WASHINGTON -- Federal accident investigators say the government should issue regulations to improve the safety of air tours in part of Alaska where seven sightseeing planes have crashed since 2007, killing 31 people.
The National Transportation Safety Board said Tuesday that the Federal Aviation Administration should tighten rules about minimum visibility during flights and require more weather training for pilots who fly around Ketchikan. The coastal area near the southern tip of Alaska is known for mountainous terrain and quickly changing weather.
“There have been too many air tour tragedies in Ketchikan, a place with unique — but well understood — safety hazards that endanger the lives of pilots and passengers alike,” board Chair Jennifer Homendy said in a statement. “Unless the FAA acts swiftly, experience tells us to expect even more heartbreak and preventable loss of life.”
In a report dated Nov. 16 but released Tuesday by the NTSB, the board said it had issued 13 safety recommendations to the FAA in recent years, but the FAA has instead relied on operators following voluntary terms of a 2009 agreement. The NTSB said that has proved ineffective.
The FAA responded that it started a “ sweeping examination ” of safety issues in Alaska last year, which it called a top priority.
“We’re increasing and improving weather-data reporting and forecasting, expanding satellite-based air-traffic control coverage to more areas, improving navigation charting, and publishing new GPS-guided routes that allow pilots to navigate direct flight paths at lower altitudes to avoid icing conditions,” the FAA said in a statement.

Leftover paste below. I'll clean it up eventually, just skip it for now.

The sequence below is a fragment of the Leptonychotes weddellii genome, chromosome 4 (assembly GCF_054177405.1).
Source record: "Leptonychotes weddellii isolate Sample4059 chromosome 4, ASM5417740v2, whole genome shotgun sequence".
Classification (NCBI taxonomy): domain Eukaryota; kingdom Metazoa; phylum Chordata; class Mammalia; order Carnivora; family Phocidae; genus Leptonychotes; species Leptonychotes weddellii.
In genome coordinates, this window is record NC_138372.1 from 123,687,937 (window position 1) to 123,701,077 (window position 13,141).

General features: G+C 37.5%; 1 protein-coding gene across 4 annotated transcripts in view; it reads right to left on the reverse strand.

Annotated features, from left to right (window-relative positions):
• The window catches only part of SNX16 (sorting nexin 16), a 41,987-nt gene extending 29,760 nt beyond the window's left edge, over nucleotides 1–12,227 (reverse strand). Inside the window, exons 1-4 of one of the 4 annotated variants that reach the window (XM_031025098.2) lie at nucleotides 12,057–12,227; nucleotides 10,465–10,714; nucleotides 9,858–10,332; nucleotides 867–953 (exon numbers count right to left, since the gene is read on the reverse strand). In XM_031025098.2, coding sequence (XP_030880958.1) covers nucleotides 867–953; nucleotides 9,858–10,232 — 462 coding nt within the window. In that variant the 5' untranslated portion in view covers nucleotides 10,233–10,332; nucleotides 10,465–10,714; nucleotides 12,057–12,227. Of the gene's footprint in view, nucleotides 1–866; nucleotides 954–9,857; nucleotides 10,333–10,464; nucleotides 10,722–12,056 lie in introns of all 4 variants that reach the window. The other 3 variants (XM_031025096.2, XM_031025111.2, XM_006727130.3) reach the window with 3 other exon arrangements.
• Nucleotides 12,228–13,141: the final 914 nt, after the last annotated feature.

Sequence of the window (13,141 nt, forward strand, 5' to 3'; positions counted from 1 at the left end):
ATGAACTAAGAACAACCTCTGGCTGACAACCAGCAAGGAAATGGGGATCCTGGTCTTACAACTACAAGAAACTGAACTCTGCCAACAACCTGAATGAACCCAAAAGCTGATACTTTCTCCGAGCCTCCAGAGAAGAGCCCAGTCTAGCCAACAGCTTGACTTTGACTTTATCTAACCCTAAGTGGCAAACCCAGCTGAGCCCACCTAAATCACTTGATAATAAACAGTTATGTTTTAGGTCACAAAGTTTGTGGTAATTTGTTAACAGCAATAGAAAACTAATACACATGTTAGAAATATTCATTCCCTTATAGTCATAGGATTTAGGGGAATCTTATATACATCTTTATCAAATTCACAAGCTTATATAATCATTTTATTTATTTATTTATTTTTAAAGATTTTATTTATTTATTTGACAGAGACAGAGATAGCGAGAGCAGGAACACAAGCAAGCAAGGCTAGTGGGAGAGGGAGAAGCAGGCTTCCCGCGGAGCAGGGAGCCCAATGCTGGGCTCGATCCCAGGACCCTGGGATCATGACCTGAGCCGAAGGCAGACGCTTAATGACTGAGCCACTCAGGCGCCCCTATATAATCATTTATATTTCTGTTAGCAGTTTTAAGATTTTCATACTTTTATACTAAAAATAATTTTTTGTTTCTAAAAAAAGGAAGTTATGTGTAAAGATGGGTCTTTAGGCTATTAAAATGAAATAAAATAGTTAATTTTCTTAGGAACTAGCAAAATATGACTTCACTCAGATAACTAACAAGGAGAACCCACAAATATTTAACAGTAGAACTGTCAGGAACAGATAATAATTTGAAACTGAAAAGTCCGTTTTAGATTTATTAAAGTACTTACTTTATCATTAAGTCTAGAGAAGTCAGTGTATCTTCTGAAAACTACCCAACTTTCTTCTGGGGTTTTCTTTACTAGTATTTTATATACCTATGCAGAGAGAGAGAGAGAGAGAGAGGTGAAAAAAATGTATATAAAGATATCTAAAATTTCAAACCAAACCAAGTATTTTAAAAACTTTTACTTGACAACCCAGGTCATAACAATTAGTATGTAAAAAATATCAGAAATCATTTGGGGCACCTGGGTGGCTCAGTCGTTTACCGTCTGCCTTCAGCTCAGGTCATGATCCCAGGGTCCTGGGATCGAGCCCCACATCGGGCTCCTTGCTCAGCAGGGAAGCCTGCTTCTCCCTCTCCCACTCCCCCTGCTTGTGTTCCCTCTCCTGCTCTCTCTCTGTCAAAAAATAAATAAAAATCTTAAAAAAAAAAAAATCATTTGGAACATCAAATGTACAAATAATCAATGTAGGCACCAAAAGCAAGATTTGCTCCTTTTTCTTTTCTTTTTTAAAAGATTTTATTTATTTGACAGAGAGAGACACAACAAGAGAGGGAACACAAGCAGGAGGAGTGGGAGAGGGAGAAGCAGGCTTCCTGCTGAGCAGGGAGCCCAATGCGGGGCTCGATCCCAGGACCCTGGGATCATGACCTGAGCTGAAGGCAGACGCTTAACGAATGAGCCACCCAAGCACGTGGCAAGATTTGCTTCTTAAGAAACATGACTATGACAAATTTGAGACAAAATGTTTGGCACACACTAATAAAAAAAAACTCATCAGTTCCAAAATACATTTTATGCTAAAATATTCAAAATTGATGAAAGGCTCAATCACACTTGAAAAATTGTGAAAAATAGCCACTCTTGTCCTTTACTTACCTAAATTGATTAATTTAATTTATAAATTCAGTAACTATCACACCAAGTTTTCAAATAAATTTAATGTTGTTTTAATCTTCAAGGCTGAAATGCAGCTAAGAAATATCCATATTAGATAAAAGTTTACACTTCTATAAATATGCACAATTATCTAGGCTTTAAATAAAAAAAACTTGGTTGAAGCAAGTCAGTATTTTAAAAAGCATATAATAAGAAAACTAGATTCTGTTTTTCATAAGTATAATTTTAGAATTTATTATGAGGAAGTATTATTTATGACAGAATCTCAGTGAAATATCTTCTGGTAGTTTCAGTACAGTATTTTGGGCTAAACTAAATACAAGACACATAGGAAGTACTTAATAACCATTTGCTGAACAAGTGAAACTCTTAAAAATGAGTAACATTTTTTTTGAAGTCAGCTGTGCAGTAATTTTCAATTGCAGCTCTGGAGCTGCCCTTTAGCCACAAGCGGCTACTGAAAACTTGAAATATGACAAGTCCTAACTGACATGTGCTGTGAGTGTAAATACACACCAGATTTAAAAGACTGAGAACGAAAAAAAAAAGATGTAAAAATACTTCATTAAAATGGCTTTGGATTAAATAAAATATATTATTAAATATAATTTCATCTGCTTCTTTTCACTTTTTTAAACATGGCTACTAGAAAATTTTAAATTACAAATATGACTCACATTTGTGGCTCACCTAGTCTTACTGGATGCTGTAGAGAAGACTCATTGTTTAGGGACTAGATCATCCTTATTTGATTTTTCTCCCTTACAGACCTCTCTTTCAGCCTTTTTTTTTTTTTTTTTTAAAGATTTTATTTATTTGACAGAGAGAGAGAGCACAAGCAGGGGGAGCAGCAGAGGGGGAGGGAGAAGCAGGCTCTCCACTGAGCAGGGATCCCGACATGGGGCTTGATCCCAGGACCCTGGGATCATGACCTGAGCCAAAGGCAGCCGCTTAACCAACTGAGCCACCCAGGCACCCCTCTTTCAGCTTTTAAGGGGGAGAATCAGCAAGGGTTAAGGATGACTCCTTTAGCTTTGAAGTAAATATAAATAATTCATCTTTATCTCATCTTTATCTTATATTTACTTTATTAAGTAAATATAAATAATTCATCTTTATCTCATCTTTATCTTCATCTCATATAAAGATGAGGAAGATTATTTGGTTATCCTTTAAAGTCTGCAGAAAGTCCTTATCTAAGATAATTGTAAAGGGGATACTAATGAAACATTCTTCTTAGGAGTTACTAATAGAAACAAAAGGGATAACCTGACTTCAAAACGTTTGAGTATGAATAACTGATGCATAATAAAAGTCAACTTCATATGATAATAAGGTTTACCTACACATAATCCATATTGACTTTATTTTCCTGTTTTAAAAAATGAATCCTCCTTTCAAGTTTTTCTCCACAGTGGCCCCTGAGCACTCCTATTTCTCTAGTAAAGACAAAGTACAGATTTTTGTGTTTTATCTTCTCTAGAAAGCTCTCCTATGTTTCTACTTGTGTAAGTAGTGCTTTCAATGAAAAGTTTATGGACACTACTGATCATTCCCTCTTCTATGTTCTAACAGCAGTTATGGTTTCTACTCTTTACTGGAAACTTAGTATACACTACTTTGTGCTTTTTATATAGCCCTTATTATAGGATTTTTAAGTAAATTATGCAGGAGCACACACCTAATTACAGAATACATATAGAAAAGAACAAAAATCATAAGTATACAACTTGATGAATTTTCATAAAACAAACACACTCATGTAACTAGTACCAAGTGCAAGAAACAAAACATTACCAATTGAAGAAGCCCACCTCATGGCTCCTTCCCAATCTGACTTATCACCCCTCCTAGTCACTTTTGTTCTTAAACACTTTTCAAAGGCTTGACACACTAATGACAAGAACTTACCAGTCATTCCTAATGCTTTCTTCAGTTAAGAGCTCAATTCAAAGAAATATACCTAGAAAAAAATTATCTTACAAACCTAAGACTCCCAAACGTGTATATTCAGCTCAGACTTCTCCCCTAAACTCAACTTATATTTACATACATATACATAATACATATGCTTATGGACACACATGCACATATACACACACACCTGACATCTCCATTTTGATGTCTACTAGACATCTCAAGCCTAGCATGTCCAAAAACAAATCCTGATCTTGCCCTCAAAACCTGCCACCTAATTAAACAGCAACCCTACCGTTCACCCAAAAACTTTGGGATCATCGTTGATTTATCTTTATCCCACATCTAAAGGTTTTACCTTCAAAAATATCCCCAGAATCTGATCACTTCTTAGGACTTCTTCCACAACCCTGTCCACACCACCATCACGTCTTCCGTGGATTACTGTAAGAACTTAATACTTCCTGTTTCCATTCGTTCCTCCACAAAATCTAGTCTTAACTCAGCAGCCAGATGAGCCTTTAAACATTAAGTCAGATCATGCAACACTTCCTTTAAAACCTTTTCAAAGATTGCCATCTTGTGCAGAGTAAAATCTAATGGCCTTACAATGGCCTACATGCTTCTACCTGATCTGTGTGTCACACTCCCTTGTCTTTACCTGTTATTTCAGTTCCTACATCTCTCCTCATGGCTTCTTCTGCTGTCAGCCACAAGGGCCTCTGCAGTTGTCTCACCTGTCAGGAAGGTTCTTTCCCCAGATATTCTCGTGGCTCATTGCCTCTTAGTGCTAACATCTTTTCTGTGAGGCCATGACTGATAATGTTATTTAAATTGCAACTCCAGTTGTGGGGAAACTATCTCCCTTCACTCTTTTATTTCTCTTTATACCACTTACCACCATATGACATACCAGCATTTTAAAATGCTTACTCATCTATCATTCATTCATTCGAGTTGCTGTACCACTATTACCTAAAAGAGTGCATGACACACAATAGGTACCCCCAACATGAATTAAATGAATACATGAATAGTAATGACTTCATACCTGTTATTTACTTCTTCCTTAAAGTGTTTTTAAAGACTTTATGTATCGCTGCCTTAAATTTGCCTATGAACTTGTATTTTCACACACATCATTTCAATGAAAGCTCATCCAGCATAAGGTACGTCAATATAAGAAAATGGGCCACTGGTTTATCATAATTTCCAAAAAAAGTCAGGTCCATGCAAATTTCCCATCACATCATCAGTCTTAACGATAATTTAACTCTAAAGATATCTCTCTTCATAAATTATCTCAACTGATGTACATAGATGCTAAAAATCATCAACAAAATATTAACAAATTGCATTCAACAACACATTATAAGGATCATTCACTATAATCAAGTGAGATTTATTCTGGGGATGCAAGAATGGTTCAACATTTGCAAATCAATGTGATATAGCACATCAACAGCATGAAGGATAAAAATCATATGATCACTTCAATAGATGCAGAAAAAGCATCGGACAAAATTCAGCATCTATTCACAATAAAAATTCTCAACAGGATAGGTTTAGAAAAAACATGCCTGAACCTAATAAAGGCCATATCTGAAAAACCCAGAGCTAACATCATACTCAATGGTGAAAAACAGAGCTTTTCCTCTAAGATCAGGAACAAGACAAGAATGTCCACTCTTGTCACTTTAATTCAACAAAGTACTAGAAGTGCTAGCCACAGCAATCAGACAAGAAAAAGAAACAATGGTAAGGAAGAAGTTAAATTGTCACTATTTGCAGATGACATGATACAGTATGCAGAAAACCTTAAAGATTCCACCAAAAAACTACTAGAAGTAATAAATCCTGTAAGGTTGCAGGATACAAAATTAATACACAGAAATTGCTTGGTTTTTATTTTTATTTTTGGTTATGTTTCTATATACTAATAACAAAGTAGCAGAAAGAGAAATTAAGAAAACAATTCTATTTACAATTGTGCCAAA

Better weather reporting helps pilots decide whether it's safe to fly, the agency said.
The NTSB wants the FAA to adopt “special federal aviation regulations” for Ketchikan similar to requirements in Hawaii and the Grand Canyon.
In the most recent crash, in August 2021, photos taken by passengers showed that the pilot — flying by visual cues instead of instrument readings used in poor visibility — flew below clouds until crashing into a forested mountain, according to the safety board. The pilot and all five passengers died.
The NTSB investigates accidents including airplane crashes but has no authority to issue regulations. The FAA regulates aviation safety. The two have often clashed in recent years, with the safety board believing that the FAA doesn't pay enough attention to its recommendations.